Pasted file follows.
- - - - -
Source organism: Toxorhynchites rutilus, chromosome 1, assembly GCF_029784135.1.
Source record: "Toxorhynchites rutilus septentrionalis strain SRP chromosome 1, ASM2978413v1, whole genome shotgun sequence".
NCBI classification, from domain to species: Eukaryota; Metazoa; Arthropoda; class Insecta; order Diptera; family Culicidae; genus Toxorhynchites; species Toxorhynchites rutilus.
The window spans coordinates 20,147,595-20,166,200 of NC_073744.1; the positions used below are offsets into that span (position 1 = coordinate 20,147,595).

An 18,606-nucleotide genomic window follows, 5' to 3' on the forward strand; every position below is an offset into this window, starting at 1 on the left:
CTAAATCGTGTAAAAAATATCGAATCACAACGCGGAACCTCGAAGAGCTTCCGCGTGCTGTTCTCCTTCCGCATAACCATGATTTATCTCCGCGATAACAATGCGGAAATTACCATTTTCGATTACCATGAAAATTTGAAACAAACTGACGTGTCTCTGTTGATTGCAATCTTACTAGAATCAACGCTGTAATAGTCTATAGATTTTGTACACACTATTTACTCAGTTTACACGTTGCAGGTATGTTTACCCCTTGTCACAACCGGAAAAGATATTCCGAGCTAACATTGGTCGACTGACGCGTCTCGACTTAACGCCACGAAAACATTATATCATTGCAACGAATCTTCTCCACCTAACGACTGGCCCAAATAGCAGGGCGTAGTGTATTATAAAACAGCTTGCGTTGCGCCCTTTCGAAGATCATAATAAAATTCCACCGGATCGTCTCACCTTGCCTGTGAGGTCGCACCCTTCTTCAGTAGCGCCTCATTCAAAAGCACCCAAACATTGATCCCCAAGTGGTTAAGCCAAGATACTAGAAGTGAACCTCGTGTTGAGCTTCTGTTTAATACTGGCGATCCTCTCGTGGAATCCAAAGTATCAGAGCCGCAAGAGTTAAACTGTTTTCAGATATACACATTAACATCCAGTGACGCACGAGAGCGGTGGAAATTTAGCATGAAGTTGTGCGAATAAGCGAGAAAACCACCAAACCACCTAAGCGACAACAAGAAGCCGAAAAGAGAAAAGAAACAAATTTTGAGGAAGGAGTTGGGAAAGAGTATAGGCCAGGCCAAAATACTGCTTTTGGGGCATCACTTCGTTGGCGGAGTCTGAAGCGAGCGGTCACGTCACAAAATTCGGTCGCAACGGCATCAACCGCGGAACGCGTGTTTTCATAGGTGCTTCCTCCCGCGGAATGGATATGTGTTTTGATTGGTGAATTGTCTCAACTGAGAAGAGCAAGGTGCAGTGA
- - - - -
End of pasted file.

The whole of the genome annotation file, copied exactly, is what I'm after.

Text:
Source organism: Toxorhynchites rutilus, chromosome 1, assembly GCF_029784135.1.
Source record: "Toxorhynchites rutilus septentrionalis strain SRP chromosome 1, ASM2978413v1, whole genome shotgun sequence".
NCBI classification, from domain to species: Eukaryota; Metazoa; Arthropoda; class Insecta; order Diptera; family Culicidae; genus Toxorhynchites; species Toxorhynchites rutilus.
The window spans coordinates 20,147,595-20,166,200 of NC_073744.1; the positions used below are offsets into that span (position 1 = coordinate 20,147,595).

An 18,606-nucleotide genomic window follows, 5' to 3' on the forward strand; every position below is an offset into this window, starting at 1 on the left:
CTAAATCGTGTAAAAAATATCGAATCACAACGCGGAACCTCGAAGAGCTTCCGCGTGCTGTTCTCCTTCCGCATAACCATGATTTATCTCCGCGATAACAATGCGGAAATTACCATTTTCGATTACCATGAAAATTTGAAACAAACTGACGTGTCTCTGTTGATTGCAATCTTACTAGAATCAACGCTGTAATAGTCTATAGATTTTGTACACACTATTTACTCAGTTTACACGTTGCAGGTATGTTTACCCCTTGTCACAACCGGAAAAGATATTCCGAGCTAACATTGGTCGACTGACGCGTCTCGACTTAACGCCACGAAAACATTATATCATTGCAACGAATCTTCTCCACCTAACGACTGGCCCAAATAGCAGGGCGTAGTGTATTATAAAACAGCTTGCGTTGCGCCCTTTCGAAGATCATAATAAAATTCCACCGGATCGTCTCACCTTGCCTGTGAGGTCGCACCCTTCTTCAGTAGCGCCTCATTCAAAAGCACCCAAACATTGATCCCCAAGTGGTTAAGCCAAGATACTAGAAGTGAACCTCGTGTTGAGCTTCTGTTTAATACTGGCGATCCTCTCGTGGAATCCAAAGTATCAGAGCCGCAAGAGTTAAACTGTTTTCAGATATACACATTAACATCCAGTGACGCACGAGAGCGGTGGAAATTTAGCATGAAGTTGTGCGAATAAGCGAGAAAACCACCAAACCACCTAAGCGACAACAAGAAGCCGAAAAGAGAAAAGAAACAAATTTTGAGGAAGGAGTTGGGAAAGAGTATAGGCCAGGCCAAAATACTGCTTTTGGGGCATCACTTCGTTGGCGGAGTCTGAAGCGAGCGGTCACGTCACAAAATTCGGTCGCAACGGCATCAACCGCGGAACGCGTGTTTTCATAGGTGCTTCCTCCCGCGGAATGGATATGTGTTTTGATTGGTGAATTGTCTCAACTGAGAAGAGCAAGGTGCAGTGA